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Faith, with his virtue, he indeed professid, But doubts deprived his ardent mind of rest; Reason, his sovereign mistress, fail'd to show Light through the mazes of the world below; Questions arose, and they surpass'd the skill Of his sole aid, and would be dubious still ; These to discuss he sought no common guide, But to the doubters in his doubts applied ; When all together might in freedom speak, And their loved truth with mutual ardour seek. Alas! though men who feel their eyes decay Take more than common pains to find their way, Yet, when for this they ask each other's aid, Their mutual
is the more delay'd: Of all their doubts, their reasoning clear'd not one, Still the same spots were present in the sun ; Still the same scruples haunted Edward's mind, Who found no rest, nor took the means to find.
But though with shaken faith, and slave to fame, Vain and aspiring on the world he came ; Yet was he studious, serious, moral, grave, No passion's victim, and no system's slave; Vice he opposed, indulgence he disdain'd, And o'er each sense in conscious triumph reign'd.
Who often reads, will sometimes wish to write, And Shore would yield instruction and delight: A serious drama he design'd, but found 'Twas tedious travelling in that gloomy ground; A deep and solemn story he would try, But
grew ashamed of ghosts, and laid it by; Sermons he wrote, but they who knew his creed, Or knew it not, were ill disposed to read ; And he would lastly be the nation's guide, But, studying, fail'd to fix upon a side; Fame he desired, and talents he possess'd, But loved not labour, though he could not rest, Nor firmly fix the vacillating mind, That, ever working, could no centre find.
'Tis thus a sanguine reader loves to trace The Nile forth rushing on his glorious race; Calm and secure the fancied Traveller goes Through sterile deserts and by threat'ning foes ; He thinks not then of Afric's scorching sands, Th’ Arabian sea, the Abyssinian bands; Fasils and Michaels, and the robbers all, Whom we politely chiefs and heroes call: He of success alone delights to think, He views that fount, he stands upon the brink, And drinks a fancied draught, exulting so to drink.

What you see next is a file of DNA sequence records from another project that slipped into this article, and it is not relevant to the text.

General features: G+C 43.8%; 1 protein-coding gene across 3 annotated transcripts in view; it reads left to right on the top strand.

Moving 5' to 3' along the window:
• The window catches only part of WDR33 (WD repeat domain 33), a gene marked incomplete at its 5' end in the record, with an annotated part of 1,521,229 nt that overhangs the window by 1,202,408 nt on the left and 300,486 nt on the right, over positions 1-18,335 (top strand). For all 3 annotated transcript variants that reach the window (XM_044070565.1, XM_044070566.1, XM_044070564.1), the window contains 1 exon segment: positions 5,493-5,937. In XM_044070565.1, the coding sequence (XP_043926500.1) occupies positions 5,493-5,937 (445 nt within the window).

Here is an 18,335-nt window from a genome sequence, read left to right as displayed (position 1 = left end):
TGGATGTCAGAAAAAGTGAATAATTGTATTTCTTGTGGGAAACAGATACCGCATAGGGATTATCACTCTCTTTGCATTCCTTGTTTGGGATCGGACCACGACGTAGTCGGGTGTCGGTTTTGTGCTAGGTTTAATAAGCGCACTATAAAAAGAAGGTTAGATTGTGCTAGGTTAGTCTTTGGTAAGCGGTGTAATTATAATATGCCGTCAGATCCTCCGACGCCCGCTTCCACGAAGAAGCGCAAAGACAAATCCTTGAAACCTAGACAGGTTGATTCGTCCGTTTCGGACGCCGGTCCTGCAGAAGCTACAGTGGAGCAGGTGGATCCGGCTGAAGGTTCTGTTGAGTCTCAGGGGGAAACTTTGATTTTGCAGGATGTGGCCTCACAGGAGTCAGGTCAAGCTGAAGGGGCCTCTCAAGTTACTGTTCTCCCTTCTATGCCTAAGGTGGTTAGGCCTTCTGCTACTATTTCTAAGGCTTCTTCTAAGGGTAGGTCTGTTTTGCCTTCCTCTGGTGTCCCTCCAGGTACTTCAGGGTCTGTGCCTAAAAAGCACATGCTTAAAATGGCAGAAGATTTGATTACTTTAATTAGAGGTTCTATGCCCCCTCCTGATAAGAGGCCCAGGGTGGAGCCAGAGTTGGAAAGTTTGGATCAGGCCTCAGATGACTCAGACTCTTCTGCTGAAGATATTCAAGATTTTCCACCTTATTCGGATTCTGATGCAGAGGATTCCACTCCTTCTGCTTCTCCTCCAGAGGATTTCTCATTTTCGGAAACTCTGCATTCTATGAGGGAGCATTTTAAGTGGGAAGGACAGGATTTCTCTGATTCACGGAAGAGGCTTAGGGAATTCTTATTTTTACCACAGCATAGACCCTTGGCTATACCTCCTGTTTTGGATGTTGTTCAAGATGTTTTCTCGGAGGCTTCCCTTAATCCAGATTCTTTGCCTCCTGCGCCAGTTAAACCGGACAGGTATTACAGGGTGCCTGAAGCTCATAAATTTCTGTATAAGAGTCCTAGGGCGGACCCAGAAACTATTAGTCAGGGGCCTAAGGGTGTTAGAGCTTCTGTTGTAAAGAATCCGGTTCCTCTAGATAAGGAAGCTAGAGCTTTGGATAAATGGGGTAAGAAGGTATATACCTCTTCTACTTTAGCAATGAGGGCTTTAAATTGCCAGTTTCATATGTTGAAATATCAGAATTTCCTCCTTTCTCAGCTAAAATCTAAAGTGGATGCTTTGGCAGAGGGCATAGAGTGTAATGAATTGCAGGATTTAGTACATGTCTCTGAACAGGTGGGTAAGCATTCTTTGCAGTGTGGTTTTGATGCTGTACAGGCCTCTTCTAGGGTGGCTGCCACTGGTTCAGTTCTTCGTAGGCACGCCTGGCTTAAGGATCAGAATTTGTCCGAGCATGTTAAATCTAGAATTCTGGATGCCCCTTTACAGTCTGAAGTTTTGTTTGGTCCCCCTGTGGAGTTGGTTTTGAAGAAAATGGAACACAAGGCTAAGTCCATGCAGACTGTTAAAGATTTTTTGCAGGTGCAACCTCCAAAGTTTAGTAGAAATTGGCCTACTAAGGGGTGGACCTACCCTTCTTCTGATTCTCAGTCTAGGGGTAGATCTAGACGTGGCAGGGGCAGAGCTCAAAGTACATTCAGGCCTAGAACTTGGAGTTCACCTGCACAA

In his own room, and with his books around,
There was a house where Edward ofttimes went, And social hours in pleasant trifling spent; He read, conversed and reason'd, sang and play'd, And all were happy while the idler stay'd ; Too happy one, for thence arose the pain, Till this engaging trifler came again.
But did he love? We answer, day by day, The loving feet would take th' accustom'd way, The amorous eye would rove as if in quest Of something rare, and on the mansion rest; The same soft passion touch'd the gentle tongue, And Anna's charms in tender notes were sung; The ear too seem'd to feel the common flame, Sooth’d and delighted with the fair one's name;
And thus as love each other part possess'd,
Pleased in her sight, the Youth required no more ; Not rich himself, he saw the Damsel poor; And he too wisely, nay, too kindly loved, To pain the being whom his soul approved.
A serious Friend our cautious Youth possess'd,
The youthful Friend, dissentient, reason'd still
The Friend, indulging a sarcastic smile, Said—“Dear Enthusiast! thou wilt change thy style, « When Man's delusions, errors, crimes, deceit, “ No more distress thee, and no longer cheat.”
Yet lo! this cautious Man, so coolly wise, On a young Beauty fixt unguarded eyes ; And her he married: Edward at the view Bade to his cheerful visits long adieu; But haply err’d, for this engaging Bride No mirth suppress’d, but rather cause supplied : And when she saw the friends, by reasoning long, Confused if right, and positive if wrong, With playful speech and smile, that spoke delight, She made them careless both of wrong and right.
This gentle Damsel gave consent to wed,